At Iowa Central Community College's big Christmas giveaway, it's the toys that go first.
Kids of all ages raced to the back corner of the gymnasium of the Career Education Building, the moment the doors opened at 9 a.m. Saturday, to pick out something special for themselves or a friend.
"I think this is one of my favorite stations," said volunteer Rachel Black, as she watched the kids collect the second-hand toys. "The toys get to have a new life. All these stuffed animals get to be used again."
-Messenger photo by Joe Sutter
Bubba Surratt, 10, helps wrap presents at the wrapping station for Share What you Wear Saturday morning. Surratt also helped children and parents who had lost each other in the crowd get back together.
-Messenger photo by Joe Sutter
Bianca Pizano, left, and Lindsey Buddenberg, came to Share What you Wear dressed as elves to hand out extra presents. Here, they give a gift to Oscar Reyes Jr., 6.
This was the 10th annual Share What you Wear event, where families in need of a little help this Christmas can pick out free used items, from toys to clothes to shoes. There was even a donated piano for the taking.
The cold weather didn't keep people away, but it did keep them waiting inside their cars longer than usual.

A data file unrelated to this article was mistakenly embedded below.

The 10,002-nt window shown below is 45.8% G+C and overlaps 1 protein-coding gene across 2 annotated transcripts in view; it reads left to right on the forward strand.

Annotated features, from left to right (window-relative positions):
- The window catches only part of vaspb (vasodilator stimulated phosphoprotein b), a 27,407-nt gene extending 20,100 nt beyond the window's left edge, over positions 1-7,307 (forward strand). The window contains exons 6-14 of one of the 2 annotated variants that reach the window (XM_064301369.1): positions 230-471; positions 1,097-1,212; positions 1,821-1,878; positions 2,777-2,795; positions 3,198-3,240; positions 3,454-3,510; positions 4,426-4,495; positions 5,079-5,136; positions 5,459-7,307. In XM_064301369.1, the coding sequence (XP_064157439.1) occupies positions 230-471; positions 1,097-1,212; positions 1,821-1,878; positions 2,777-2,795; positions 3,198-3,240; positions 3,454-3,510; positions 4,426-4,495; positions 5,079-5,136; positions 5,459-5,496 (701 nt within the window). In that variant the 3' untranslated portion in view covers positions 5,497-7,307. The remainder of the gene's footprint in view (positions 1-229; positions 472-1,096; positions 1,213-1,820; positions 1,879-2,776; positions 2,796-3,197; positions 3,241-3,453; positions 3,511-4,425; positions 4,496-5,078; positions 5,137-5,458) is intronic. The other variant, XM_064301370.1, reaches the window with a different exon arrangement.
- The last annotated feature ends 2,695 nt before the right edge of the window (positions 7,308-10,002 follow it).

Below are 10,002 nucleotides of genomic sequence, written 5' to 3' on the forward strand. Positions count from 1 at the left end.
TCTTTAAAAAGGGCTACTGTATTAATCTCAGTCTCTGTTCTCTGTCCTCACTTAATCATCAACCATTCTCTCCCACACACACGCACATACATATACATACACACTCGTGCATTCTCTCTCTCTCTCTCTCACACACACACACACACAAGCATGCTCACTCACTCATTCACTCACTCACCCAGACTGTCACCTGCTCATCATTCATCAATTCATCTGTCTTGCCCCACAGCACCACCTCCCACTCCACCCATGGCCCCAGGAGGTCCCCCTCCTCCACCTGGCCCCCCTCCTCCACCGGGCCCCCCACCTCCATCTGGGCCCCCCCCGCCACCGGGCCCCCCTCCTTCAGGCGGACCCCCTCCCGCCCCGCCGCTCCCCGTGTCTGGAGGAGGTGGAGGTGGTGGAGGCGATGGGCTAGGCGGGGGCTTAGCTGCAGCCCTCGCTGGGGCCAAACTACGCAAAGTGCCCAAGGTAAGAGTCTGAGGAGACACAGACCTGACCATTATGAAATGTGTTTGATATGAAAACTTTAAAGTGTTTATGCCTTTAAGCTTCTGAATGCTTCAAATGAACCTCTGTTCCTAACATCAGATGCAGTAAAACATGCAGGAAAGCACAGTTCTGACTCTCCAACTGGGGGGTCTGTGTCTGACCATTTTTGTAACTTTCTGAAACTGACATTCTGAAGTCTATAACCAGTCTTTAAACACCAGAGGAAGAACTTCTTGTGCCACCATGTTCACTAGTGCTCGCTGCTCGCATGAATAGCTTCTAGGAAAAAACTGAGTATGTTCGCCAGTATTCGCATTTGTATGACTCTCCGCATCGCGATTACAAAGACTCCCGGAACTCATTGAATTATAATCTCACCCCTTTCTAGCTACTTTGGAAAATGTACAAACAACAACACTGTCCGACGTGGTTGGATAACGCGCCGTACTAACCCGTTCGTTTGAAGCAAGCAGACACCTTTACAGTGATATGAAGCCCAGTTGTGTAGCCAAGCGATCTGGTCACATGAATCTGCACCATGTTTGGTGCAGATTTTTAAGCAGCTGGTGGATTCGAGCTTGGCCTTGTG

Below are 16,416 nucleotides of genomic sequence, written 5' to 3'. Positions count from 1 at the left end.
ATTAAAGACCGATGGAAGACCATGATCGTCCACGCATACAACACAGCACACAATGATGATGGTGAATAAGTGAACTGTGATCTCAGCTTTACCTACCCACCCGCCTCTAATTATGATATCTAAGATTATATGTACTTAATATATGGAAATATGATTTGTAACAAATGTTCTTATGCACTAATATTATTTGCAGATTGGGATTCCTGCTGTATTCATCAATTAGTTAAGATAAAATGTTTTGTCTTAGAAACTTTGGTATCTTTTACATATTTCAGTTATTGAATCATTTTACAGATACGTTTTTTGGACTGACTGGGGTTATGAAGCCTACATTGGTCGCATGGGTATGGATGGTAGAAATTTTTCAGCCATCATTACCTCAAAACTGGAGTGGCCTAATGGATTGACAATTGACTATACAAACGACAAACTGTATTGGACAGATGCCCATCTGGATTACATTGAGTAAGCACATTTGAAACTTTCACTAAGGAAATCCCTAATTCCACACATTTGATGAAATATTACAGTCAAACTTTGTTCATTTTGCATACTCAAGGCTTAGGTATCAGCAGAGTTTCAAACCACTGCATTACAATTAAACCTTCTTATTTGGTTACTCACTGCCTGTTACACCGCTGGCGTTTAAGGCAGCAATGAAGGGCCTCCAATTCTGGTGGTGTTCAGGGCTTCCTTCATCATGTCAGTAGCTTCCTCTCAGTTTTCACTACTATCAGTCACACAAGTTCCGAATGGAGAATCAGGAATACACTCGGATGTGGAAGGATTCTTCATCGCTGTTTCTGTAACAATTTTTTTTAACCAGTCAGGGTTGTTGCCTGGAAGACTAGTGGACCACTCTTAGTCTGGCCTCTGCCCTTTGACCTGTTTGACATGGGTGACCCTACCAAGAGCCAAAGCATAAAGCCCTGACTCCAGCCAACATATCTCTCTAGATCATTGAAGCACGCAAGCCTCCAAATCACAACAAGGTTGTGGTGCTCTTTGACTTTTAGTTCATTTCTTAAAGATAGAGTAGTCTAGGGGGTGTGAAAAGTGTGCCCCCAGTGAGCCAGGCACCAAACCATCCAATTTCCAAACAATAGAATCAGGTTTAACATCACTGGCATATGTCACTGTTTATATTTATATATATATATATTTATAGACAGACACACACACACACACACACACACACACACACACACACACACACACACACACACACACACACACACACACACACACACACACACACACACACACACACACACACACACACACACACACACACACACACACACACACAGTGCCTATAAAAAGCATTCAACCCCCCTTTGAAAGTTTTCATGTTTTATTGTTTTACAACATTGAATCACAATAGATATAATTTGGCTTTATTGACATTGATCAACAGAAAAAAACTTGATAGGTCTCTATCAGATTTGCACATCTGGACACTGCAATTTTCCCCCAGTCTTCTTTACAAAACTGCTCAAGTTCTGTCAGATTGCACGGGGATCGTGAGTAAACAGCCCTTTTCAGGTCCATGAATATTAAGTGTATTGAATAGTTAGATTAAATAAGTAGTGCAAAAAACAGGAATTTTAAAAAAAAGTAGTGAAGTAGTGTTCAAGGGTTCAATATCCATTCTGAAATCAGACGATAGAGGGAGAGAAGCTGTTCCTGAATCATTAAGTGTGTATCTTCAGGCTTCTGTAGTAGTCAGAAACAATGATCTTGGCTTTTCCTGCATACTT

"The line's not as long yet as it usually is," said Rick Sandquist, one of the event's organizers. "People will come in later."
Sandquist had estimated around 1,200 people would come to the event.
It took around 75 to 100 volunteers to keep things running smoothly. Before 9 o'clock, Sandquist reminded them of what they needed to do.
"You're here to help people," he said. "For some of these people this is the only Christmas shopping they have."
"Help people be safe. People get in a hurry," said Kris Nerem-Lowery. "If you see things on the floor, we want to keep that cleaned up."
Volunteer Bubba Surratt had another important job.
"I'm helping kids if they lost their parents," Surratt said. "I found one kid's parents in the toy section."
Surratt, age 10, was wrapping gifts for people at the wrapping station when he wasn't doing that. He was a little younger than most of the other volunteers.
"I want to do it for kindness," he said. His mother and grandmother were also helping out.
In addition to the myriad used items, kids and adults could get one free item, which was brought out to them from the back.
"We have everything from baby dolls to crock pots," said Nerem-Lowery. "They tell us what age, and we run the gift out to them."
Iowa Select Farms also donated 16 or 17 cases of pork loins to be given out, she said.
Volunteer Jenny Shivers said this was probably the best year they've had for fundraising.
"We raised over $7,000 this year, and we use it to buy these new gifts," she said.
"Once you get involved, you don't want to stop," Shivers added, saying she's been helping out for the last seven years. "The giving back, and seeing the faces of people who come through the door."
Volunteer Abe Acosta was back for his second year at the event.
"It's helping people out and giving to the needy," he said. "You're going to feel good that you helped out. It's more than just a good feeling, it's like your duty to help someone. Like Immanuel Kant would say, the only good thing in the world is good will."